Birch bark crafts have been around for centuries featuring a variety of forms, functions and methods of creation. The history behind processing birch bark crafts is extensive across cultures and generations featuring rustic home decor to items with style and function like extravagant handbags. Working with birch bark to create handmade items became a goal of mine very suddenly.
My Introduction to Birch Bark Crafts
One summer lake trip to the Adirondacks sparked a new level of creativity I hadn’t experienced with items found in nature. A family member had just gotten engaged and was discussing ideal wedding decorations. Birch bark flower vases were on her mind but the prices sourced online were not within reason.
Taking a break outside that afternoon, I began to notice all of the birch trees around the rented property as well as the sheer amount of bright white bark just laying on the ground. I proposed the idea of doing a little research and seeing if this type of DIY decoration was worth exploring on our own.
After looking into the best practices of preserving birch bark, the history of making crafts with birch bark and the best way to preserve the environment while harvesting, I decided to take a piece of bark that had peeled and was now hanging from a tree. I gently removed it, making sure to only take what was peeled and I carefully processed it, shaped it and dried it. The results were surprisingly great.
We discussed and gathered more bark from the ground, careful not to disturb the ecology and live plants in the area. I worked on the bark I gathered that summer with a little help to create the dreamiest decorations. I wanted to explore this passion project further.
The ideas were flowing so I decided to repeat the process the following summer (the best time to harvest is the summer months).
Processing Birch Bark
After trial and error I found a system of processing birch bark crafts that I love. While there are chemical solutions that can be used to preserve the life of birch bark, I wanted to avoid working with harsh chemicals and make my system simple. The important thing was to preserve the bright white and silver color of the bark as well as remove as much organic matter as possible to delay the degradation of the bark quality and durability.
The bark pieces used are naturally and sustainably hand harvested. At no point in the harvesting process are live trees harmed or involved. All bark is sustainably sourced and harvested in a manner that does not disrupt the natural ecology of the environments they are sourced from. When harvesting, we are careful to leave plenty of material behind for the organisms that thrive off its structural protection and nutrients.
Treating the bark with some of the chemical solutions available may kill more organic matter, keeping just wood behind, but it does not necessarily make the end result more durable. Some side effects of these solutions are lasting chemical smells and discoloration of the bark.
The process I settled on includes the following steps:
-Soak the bark in cool water for several hours.
-With a sponge, clean dirt and organic matter from bark pieces.
-Soak the bark in cool water for several more hours.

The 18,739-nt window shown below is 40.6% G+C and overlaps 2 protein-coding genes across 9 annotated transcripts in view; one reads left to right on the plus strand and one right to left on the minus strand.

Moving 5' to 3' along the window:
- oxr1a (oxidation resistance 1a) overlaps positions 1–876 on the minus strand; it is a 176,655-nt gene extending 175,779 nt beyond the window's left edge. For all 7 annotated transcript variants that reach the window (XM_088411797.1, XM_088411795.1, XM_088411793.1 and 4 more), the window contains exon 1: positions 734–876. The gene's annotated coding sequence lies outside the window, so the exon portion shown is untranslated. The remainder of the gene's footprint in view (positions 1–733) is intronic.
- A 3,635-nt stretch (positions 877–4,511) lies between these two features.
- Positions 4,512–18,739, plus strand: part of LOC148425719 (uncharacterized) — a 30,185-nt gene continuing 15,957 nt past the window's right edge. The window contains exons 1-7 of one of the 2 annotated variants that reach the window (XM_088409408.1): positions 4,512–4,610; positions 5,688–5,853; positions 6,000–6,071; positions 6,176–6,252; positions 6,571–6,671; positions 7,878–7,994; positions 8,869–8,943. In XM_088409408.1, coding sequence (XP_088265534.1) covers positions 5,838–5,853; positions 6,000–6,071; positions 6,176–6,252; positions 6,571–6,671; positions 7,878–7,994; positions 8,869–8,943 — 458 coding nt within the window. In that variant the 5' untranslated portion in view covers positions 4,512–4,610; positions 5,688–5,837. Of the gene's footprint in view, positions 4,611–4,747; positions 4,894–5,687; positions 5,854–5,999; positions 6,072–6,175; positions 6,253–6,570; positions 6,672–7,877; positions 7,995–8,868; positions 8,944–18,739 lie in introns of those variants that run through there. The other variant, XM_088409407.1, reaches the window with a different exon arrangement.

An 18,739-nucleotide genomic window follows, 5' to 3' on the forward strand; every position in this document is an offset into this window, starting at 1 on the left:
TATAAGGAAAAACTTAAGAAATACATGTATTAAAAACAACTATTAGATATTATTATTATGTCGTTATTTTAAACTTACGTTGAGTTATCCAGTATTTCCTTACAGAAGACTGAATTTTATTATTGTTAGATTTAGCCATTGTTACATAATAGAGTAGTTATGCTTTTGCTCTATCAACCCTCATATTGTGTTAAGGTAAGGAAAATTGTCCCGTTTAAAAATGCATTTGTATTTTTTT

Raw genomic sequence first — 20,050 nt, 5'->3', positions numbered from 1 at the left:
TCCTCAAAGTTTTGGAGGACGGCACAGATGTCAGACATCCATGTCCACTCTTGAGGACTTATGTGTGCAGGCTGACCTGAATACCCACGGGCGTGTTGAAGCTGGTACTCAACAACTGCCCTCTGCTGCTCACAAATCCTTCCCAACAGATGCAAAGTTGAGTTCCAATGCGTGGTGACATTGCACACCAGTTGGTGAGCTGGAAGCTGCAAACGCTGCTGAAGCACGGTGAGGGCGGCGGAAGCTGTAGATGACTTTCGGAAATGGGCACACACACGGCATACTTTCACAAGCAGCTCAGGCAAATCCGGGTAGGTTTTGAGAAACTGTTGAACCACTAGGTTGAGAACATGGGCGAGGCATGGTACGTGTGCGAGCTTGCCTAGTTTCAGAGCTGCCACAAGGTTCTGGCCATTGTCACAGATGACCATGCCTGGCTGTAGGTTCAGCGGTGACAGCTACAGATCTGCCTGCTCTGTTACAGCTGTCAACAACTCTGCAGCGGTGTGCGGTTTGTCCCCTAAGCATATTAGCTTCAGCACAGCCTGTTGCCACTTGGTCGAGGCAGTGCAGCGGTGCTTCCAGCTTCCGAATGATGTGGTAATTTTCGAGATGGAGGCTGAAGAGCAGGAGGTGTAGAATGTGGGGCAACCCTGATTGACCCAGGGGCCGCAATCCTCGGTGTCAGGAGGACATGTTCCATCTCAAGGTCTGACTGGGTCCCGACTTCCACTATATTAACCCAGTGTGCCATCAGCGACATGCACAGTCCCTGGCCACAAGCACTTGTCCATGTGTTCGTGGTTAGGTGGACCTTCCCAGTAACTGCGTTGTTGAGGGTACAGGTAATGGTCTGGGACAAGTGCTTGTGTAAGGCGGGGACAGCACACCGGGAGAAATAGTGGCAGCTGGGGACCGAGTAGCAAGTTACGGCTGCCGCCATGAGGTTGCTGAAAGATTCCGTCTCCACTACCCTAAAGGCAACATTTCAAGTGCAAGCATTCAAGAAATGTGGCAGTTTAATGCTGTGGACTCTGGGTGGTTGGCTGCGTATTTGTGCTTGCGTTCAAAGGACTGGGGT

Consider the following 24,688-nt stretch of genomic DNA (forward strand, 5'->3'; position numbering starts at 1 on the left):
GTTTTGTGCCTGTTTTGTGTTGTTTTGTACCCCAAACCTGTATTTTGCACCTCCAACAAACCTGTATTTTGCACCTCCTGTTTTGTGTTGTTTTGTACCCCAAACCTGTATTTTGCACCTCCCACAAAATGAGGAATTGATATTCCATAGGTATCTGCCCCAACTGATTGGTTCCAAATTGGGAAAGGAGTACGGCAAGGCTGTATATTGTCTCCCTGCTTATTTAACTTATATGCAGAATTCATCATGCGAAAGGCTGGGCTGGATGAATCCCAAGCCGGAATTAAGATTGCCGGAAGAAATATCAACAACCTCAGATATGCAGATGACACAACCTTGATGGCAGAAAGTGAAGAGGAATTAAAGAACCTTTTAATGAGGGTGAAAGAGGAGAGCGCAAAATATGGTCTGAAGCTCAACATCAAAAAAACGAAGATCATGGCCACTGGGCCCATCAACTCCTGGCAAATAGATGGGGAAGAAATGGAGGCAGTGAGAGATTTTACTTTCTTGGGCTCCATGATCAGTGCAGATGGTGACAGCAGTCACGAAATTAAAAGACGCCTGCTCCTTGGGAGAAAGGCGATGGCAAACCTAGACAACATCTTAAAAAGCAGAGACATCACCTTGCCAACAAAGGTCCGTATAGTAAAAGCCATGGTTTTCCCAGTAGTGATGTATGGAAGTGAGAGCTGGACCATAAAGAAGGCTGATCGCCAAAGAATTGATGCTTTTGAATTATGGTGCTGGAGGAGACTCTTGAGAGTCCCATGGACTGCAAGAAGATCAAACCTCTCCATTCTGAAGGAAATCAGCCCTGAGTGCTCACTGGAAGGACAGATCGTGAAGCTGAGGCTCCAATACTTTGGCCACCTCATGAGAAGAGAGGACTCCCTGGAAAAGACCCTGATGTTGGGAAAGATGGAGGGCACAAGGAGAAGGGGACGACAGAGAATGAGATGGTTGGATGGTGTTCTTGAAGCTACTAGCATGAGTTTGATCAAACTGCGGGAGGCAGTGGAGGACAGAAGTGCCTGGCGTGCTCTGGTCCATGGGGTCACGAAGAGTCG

-With a sponge, remove difficult debris and lift difficult stains.
-Rinse bark pieces and shape into cylinders or lay flat.
-Hold with paper clips and rubber bands.
-Set with wood glue or jewelry glaze once dry.
Additional Materials used with Birch Bark
There are a range of other materials involved in creating with birch bark that can vary with each collection.
Tea Light Holders and Candle Vases are not chemically treated to preserve lifespan or prevent flammable combustion. All of the birch is carefully hand washed, dried into shape. Once dried, the birch is wrapped around glass tea light holders or glass vases and set with wood glue. They air dry once more and then are adjusted for quality. It is not advisable to keep these decorations near areas that get a lot of sun or moisture as they will become damaged over time and degrade much quicker. If used outdoors, they must be stored in a cool, dark and dry place afterwards. You can store in plastic boxes with leftover silica packets, pieces of cardboard or packing peanuts.
Jewelry pieces are cut and coated in a low toxic or non toxic gloss coating to enhance durability, thickness and prolong lifespan. I try to choose options that are safe for pets just in case my cat gets into something he shouldn’t. Natural matte jewelry pieces have a gloss coating on the back for durability and are treated with matte spray paint on top for a thin layer of durability and protection from moisture. Additional setting product experiments are underway to assess the best option of preservation and durability
Jewelry finishings range and change seasonally and with each collection. Thickness and durability of each piece can vary. Some pieces feature more casual, rustic metal rings that have a vintage feel and others use touches of 14k gold or sterling silver. Gems and beads include Czech or Japanese glass beads, Swarovski crystals, freshwater pearls, and semiprecious gems like aquamarine and amethyst. Necklace chains are made from either glass beads or sterling silver.
Although processing birch bark crafts is challenging and I expect the materials to change over time, my goal is to highlight fun style with the luxury of nature’s beauty using sustainable pieces of wood and pairing it with elegant beads, gems and crystals. These become fun representations of style that age slightly with wear and become new vintage pieces with time.